Basil Neo Sipho Bridgeman Bikitsha, better known as Doc, has died at the age of 77.
The veteran journalist and story-teller supreme had been in and out of hospital for the past three years suffering from diabetes. He was admitted to the Tshepo Themba Clinic in Dobsonville, Soweto on December 26 and died at the clinic on Saturday night.
Shocked academic and former journalist Phil Mtimkulu said the loss of Bikitsha marked "the end of an era".
Certainly Bikitsha's death has closed a chapter on the hell-raising and irreverent writers of the Drum magazine era from the 1950s to the 1970s.
During his illustrious career Bikitsha rubbed shoulders with many of the country's best writers, including such giants as Es'kia Mphahlele, Lewis Nkosi, Stan Motjuwadi, Casey Motsisi, Obed Musi, Ali Twala, Leslie Sehume, Joe "Texan Cowboy" Gumede, Jerry Khumbane, Bob Gosani and the guru of journalists, Can Themba.
In addition to Drum, Bikitsha also worked for the Golden City Post, Bantu World, the Rand Daily Mail and The Sunday Times.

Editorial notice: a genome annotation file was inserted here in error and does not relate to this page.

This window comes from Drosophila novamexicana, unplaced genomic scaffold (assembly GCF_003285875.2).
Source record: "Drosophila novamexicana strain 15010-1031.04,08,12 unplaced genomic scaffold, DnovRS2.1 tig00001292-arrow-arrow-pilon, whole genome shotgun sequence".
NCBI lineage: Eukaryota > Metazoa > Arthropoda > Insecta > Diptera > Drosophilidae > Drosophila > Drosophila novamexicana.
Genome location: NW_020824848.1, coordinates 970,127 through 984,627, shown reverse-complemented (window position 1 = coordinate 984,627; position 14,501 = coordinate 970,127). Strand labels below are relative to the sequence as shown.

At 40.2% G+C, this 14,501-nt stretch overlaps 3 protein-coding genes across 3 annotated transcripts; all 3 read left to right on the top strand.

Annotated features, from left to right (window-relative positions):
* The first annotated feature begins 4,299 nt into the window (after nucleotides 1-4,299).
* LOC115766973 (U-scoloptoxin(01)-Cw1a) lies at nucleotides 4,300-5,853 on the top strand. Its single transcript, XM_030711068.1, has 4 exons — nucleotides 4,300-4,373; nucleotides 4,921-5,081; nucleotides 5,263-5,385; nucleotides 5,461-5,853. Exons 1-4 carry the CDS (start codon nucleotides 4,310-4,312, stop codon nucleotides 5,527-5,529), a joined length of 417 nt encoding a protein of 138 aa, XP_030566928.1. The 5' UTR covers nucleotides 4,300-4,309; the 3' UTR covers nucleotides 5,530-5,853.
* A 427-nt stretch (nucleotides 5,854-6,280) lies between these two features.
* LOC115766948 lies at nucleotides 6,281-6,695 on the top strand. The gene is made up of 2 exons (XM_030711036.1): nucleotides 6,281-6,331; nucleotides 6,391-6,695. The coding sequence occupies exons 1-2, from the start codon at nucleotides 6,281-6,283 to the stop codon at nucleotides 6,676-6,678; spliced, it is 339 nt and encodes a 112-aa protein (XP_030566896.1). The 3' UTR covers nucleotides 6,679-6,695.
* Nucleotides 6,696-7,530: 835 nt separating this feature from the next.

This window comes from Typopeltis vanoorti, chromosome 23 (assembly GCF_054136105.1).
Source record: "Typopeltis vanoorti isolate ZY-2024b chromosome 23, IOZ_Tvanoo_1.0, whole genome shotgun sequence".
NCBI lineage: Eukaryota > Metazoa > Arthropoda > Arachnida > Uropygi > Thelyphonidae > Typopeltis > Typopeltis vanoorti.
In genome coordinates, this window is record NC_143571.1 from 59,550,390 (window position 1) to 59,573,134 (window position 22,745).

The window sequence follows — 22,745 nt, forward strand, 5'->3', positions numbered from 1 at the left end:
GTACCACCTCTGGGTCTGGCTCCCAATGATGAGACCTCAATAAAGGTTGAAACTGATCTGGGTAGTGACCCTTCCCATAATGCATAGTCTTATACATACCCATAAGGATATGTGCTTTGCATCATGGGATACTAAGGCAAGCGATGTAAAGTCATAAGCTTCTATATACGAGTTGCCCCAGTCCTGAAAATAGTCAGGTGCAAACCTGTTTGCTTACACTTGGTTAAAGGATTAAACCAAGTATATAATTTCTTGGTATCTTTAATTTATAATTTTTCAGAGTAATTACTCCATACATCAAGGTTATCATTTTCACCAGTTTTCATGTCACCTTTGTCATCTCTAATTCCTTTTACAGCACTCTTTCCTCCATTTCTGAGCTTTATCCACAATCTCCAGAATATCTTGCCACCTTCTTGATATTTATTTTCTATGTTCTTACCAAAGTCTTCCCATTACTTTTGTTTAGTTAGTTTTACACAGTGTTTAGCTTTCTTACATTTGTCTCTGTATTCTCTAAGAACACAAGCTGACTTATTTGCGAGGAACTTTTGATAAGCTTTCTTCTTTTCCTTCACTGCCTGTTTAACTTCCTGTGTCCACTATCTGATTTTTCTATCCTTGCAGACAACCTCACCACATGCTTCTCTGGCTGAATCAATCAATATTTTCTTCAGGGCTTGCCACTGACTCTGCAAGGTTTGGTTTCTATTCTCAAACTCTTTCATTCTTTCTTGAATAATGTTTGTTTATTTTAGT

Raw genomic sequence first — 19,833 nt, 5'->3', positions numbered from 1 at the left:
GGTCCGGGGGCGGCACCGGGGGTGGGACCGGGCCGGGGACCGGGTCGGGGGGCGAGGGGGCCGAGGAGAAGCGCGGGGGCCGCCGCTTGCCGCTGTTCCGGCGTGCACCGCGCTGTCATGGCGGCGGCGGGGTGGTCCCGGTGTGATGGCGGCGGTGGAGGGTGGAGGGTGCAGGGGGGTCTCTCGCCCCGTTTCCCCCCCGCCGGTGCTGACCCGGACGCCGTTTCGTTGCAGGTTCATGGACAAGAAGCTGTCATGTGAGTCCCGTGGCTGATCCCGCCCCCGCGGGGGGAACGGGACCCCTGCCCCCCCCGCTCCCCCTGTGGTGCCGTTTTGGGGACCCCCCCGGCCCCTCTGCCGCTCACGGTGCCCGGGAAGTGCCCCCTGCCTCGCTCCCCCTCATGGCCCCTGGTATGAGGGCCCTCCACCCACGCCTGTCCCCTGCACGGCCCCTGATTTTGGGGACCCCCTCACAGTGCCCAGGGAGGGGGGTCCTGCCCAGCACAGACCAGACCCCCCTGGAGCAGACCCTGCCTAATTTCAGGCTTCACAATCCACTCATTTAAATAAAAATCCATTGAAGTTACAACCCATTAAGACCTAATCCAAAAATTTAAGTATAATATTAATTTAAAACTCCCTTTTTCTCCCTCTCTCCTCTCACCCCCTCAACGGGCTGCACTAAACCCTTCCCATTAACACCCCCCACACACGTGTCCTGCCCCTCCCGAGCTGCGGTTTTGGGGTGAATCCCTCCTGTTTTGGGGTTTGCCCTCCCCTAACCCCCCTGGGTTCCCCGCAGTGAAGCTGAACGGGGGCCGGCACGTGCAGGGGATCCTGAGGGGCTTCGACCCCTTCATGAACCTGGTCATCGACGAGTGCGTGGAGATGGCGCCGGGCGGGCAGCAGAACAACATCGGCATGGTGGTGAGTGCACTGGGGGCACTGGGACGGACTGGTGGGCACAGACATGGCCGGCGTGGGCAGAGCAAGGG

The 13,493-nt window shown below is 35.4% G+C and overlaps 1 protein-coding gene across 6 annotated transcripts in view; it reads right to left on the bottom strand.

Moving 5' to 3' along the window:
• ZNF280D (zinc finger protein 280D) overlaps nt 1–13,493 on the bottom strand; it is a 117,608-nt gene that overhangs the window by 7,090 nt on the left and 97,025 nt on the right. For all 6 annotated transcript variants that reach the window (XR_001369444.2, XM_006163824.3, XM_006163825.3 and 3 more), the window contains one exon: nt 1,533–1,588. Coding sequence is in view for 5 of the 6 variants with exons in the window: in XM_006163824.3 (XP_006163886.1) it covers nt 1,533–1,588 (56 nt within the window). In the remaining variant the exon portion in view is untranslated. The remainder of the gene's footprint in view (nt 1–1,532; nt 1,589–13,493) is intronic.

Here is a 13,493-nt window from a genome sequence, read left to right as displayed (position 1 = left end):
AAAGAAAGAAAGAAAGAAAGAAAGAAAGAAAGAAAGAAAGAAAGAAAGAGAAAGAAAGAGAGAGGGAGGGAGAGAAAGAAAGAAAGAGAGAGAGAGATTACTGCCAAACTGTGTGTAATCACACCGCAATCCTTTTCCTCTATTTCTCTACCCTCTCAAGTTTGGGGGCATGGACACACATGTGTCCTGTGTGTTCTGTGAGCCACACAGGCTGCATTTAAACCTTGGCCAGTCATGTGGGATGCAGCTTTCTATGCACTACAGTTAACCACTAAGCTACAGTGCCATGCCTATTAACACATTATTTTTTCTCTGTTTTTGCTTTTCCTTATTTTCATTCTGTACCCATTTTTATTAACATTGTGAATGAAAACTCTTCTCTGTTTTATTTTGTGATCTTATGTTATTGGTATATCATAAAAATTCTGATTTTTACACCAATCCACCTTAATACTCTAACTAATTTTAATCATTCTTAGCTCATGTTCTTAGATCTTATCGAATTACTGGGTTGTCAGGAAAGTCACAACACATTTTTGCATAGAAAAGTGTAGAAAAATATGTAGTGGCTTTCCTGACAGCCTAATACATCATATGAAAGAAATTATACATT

Bikitsha was born on November 19 1930 at the Bridgeman Memorial Hospital in Mayfair, Johannesburg. His family lived in Madubulaville township, outside Randfontein on the West Rand.
Bikitsha was a gifted musician and, in his own words, an "all round but average" sportsman who played football and tennis, and who pursued bodybuilding, which remained his first love.
Though he trained as a teacher at Roma College in Lesotho and later at the Normal College in Pretoria, Bikitsha never taught, but was lured into journalism.
At the time of going to press the Bikitsha family had not yet made funeral arrangements.